M A I N   N E W S

CPM vows to rework on 123
Aditi Tandon
Tribune News Service

CPM general secretary Prakash Karat addresses mediapersons in New Delhi on Monday.
CPM general secretary Prakash Karat addresses mediapersons in New Delhi on Monday. — AFP

New Delhi, March 16
Assuming credit for the insulation of India’s economy in the face of global financial crisis, the CPM today sounded the poll bugle by slamming the five-year UPA rule as “nakedly pro-rich” in policy and pursuit.

“At no time since Independence has there been such a growing divide between the super rich and the poor. The Manmohan Singh government adopted policies blatantly pro-rich by refusing to impose long-term capital gains tax, wealth or inheritance tax and refusing to mop up black money,” party general secretary Prakash Karat today said, releasing the party manifesto for the forthcoming Lok Sabha elections.

The 31-page document accuses the Congress-led UPA of “biggest betrayal” on the foreign policy front and vows to rework the 123 Agreement with the US to remove harmful clauses. “The UPA turned its back on the legacy of NAM. We will restore an independent foreign policy if voted to power,” Karat said, with the manifesto promising to scrap strategic alliance with the US and ensure “defence secularism.”

CPM promises…

l To scrap military collaboration with the US
l Restore independence of foreign policy, return to NAM
l Reverse neo-liberal policies, put people before profit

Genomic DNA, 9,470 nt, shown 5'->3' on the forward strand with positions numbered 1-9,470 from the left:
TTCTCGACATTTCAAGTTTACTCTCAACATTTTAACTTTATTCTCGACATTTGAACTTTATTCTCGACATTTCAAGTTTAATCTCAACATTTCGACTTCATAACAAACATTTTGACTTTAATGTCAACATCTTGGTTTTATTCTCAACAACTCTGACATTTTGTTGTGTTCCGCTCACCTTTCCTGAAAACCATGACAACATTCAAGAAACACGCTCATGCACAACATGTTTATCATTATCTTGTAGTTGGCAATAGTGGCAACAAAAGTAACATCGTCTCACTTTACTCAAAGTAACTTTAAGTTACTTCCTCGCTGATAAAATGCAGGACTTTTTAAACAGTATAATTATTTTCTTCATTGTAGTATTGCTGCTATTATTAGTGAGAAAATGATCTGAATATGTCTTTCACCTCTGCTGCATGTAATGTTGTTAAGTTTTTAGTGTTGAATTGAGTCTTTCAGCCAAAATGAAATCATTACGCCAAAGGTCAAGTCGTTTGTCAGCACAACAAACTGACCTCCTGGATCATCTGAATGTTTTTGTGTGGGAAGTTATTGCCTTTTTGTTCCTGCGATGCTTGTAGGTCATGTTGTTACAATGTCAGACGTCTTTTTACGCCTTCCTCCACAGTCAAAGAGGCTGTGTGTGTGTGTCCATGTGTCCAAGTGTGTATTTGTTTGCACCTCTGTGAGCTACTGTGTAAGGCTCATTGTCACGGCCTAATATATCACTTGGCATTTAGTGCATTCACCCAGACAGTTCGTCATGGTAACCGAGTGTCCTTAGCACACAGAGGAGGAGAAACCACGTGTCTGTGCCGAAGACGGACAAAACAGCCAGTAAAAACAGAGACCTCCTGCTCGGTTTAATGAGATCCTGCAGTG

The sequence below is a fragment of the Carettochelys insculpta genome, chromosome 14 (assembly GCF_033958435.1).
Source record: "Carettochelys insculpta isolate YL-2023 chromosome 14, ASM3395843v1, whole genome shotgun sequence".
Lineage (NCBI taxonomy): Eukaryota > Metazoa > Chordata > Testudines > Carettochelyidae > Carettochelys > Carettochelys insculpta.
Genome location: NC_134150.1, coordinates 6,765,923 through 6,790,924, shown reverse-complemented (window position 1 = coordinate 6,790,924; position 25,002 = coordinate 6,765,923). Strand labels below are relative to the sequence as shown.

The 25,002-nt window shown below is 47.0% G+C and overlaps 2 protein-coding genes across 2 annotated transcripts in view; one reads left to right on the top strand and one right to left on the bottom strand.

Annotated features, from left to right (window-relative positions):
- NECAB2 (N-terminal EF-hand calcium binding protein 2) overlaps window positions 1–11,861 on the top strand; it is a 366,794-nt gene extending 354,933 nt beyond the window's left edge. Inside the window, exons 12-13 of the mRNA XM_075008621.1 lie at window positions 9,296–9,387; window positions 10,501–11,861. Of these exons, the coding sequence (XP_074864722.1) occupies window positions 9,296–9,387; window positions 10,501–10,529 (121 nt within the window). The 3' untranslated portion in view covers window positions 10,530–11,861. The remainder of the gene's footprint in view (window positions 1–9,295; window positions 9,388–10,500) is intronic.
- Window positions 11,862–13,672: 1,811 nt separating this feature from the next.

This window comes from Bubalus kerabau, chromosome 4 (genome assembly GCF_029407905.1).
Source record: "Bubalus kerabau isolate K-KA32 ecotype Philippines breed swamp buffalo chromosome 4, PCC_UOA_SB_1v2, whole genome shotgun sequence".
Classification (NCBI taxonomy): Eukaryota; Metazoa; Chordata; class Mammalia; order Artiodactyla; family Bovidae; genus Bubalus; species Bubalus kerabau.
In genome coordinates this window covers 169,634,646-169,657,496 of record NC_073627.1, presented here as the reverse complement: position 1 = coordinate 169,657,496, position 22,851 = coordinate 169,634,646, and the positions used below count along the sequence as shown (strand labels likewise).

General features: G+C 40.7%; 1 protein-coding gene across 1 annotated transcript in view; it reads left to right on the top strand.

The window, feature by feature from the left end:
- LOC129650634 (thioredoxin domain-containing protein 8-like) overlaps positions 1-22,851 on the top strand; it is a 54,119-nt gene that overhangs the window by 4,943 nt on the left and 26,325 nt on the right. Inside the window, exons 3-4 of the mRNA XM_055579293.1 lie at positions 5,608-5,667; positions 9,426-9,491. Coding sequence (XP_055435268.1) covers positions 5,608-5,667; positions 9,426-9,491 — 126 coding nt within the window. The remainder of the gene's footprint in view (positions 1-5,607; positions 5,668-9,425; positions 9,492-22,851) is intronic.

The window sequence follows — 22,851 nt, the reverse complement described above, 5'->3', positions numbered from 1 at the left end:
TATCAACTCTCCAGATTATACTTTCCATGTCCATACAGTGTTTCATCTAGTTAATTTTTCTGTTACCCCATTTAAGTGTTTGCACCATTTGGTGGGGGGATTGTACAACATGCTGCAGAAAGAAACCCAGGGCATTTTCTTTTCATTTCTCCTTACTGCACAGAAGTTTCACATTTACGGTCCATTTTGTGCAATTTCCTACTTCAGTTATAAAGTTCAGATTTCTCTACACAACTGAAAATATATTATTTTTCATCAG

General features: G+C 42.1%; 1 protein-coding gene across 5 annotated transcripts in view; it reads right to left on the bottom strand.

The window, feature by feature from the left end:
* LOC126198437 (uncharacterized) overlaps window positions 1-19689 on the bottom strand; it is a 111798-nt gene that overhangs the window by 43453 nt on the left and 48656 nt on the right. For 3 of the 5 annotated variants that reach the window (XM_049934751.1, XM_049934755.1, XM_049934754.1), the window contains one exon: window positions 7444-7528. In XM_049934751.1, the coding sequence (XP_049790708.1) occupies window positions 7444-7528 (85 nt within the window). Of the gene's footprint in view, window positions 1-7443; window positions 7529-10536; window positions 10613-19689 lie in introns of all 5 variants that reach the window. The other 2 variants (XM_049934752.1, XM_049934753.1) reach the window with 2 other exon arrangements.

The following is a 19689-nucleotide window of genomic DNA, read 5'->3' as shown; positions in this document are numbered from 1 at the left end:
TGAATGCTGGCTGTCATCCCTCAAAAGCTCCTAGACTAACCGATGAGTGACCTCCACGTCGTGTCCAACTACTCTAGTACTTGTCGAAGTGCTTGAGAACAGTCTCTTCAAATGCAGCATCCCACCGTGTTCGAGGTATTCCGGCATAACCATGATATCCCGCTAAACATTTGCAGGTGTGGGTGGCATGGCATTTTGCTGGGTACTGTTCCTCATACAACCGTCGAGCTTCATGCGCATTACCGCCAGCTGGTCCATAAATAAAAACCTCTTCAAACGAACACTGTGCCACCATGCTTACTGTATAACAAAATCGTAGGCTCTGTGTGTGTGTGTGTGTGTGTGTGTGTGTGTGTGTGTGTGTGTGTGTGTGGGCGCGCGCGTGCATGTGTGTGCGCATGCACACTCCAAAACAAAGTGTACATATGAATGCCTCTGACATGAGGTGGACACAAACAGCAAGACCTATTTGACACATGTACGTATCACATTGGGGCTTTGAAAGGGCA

l Change constitution to make legislative sanction must for international treaties
l Enact law to annul SC judgment prohibiting strikes
l Extend OBC reservation to private sector
l Enact Women’s Reservation Bill (manifesto blames SP for stalling of bill)

Seeking to call the bluff of the UPA on the nuke deal issue, the CPM said 10,000 MW of nuclear reactors to be imported from the US would cost India Rs 28,000 crore. “How cheap would such electricity be, we can imagine,” Karat added.

Designed to lure the voters with an alternative set of economic, foreign and social policies, the manifesto takes on the Congress and the BJP separately. It attacks its erstwhile partner on price rise, neo-liberal policies, compromised foreign policy and terrorism, and the BJP on the issue of communalism and recent attacks on minorities in Kandhamal and Karnataka.

Broadly, the CPM swears to restore financial regulations by halting the disinvestment of profitable public firms, cutting custom and excise duty on oil products, prohibiting FDI in retail sector, upping the supply of essential commodities in the PDS and increasing the annual plan expenditure to 10 per cent of the GDP.

Karat today said the CPM would not allow dilution of government stake in banks and other financial institutions and cited how it countered the Congress’ move of increasing FDI limits in insurance and banking sectors. The party manifesto talks of scrapping the Banking Regulation Bill and proposes guidelines to prevent entry of foreign firms into the domestic market besides protecting pension funds from being channeled into stock markets.

To further embarrass the government, the CPM today dared it to ask Swiss authorities for details of illegal Indian funds parked in their banks. “Let the Central Board of Direct Taxes list out tax evaders and the government demand details from Swiss authorities. The US, UK and EU have done that,” Karat said, slamming the UPA for failure to counter communalism.

“It could never even ban the Bajrang Dal or implement the Sri Krishna Report in Gujarat and Maharashtra,” the CPM said, reminding the nation of its pro-people role. “Had it not been for us, NREGA and Tribal Forest Rights Act would not have been there,” the CPM claimed.



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